Solar power could offer lighter load for British soldiers
A revolutionary type of personal power pack in development could help troops when they are engaged on the battlefield. With the aim of being up to 50% lighter than conventional chemical battery packs used by British infantry, the solar and thermoelectric-powered system could make an important contribution to future military operations, according to ScienceDaily.
The project is being developed by the University of Glasgow with Loughborough, Strathclyde, Leeds, Reading and Brunel Universities, with funding from the Engineering and Physical Sciences Research Council. It is also supported by the Defence Science and Technology Laboratory.
The system's innovative combination of solar photovoltaic cells, thermoelectric devices, and leading-edge energy storage technology will provide a reliable power supply round-the-clock, just like a normal battery pack. The team is also investigating ways of managing, storing, and utilizing heat produced by the system.
Because it is much lighter, the system will improve soldiers' mobility. Moreover, by eliminating the need to return to base regularly to recharge batteries, it will increase the potential range and duration of infantry operations. It will also absorb energy across the electromagnetic spectrum, making infantry less liable to detection by night vision equipment that uses infra-red technology, for instance.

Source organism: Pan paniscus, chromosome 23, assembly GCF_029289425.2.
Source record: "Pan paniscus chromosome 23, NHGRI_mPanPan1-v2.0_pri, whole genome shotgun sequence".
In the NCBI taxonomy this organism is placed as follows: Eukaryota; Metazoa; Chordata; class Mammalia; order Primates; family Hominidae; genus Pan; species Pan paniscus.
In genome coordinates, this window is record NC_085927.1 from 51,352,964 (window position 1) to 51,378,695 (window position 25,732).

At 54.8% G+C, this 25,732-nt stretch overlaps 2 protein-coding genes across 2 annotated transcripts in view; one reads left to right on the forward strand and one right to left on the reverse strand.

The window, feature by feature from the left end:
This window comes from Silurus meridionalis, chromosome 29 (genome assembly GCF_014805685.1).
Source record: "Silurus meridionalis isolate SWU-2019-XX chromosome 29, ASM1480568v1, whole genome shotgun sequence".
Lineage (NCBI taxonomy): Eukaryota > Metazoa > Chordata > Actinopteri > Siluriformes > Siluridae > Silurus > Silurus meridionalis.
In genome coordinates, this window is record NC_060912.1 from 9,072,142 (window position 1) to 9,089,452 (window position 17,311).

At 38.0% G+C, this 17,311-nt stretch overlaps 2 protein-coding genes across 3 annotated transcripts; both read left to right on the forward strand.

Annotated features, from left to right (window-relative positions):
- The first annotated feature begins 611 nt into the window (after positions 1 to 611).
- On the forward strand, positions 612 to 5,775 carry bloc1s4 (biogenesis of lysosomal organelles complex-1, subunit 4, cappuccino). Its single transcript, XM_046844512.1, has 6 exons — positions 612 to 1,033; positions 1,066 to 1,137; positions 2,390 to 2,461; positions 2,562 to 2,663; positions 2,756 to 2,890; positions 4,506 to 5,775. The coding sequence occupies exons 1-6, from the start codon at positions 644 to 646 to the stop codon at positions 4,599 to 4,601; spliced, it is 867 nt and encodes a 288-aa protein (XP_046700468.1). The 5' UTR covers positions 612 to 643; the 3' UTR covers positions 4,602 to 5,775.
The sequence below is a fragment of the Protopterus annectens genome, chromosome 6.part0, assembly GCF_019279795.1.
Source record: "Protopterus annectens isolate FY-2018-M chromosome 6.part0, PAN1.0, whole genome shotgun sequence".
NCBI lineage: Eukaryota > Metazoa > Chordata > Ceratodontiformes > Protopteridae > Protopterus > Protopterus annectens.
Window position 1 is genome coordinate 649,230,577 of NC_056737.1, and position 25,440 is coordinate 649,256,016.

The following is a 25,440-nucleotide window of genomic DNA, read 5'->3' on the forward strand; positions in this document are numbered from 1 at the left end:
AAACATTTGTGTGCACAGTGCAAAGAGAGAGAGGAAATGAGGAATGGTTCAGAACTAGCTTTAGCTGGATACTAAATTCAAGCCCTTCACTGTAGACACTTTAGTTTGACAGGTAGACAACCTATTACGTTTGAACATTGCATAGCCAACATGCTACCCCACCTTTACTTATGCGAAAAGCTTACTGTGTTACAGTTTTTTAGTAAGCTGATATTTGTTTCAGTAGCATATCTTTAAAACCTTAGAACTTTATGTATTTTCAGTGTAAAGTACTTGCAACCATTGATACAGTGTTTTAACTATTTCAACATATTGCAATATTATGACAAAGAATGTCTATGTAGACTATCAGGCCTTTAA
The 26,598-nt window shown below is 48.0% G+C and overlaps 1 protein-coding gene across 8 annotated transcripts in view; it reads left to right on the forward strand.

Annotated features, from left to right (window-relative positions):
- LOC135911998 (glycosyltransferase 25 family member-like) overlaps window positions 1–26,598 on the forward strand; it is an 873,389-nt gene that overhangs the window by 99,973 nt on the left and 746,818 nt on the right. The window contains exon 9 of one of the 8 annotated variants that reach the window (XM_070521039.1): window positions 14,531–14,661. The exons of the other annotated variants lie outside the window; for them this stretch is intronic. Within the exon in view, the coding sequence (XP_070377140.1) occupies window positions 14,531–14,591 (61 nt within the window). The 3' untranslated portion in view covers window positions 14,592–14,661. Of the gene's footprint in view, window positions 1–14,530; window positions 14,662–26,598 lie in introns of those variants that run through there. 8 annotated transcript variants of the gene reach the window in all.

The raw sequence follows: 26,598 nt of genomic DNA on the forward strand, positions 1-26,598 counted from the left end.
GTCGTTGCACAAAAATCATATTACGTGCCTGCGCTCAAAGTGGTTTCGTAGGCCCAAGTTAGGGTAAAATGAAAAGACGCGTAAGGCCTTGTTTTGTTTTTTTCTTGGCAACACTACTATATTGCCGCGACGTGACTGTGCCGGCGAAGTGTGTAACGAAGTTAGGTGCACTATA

Minister for Universities and Science David Willetts said: "The armed forces often need to carry around a huge amount of kit and the means to power it. It's great that specialists from a range of science disciplines are coming together to develop lighter, more reliable technology that will help to make life easier for them in the field."
Although substantial research into solar power for soldiers has already been conducted worldwide, this new U.K. project differs in its use of thermoelectric devices to complement solar cells, delivering genuine 24/7 power generation capability. The project team is also investigating how both types of device could actually be woven into soldiers' battle dress, which has never been done before.
During the day, the solar cells will produce electricity to power equipment. During the night, the thermoelectric devices will take over and perform the same function. The system will also incorporate advanced energy storage devices to ensure electricity is always available on a continuous basis.
The team includes specialists from a wide range of disciplines including chemistry, materials science, process engineering, electrical engineering and design. Feedback from serving soldiers will also play a crucial role in optimizing the power system for front-line use. The team aims to produce a prototype system within two years.
Soldier in a fictitious but realistic urban, desert environment. The superimposed numbers are readings for anticipated sunlight.
(Source: Engineering and Physical Sciences Research Council)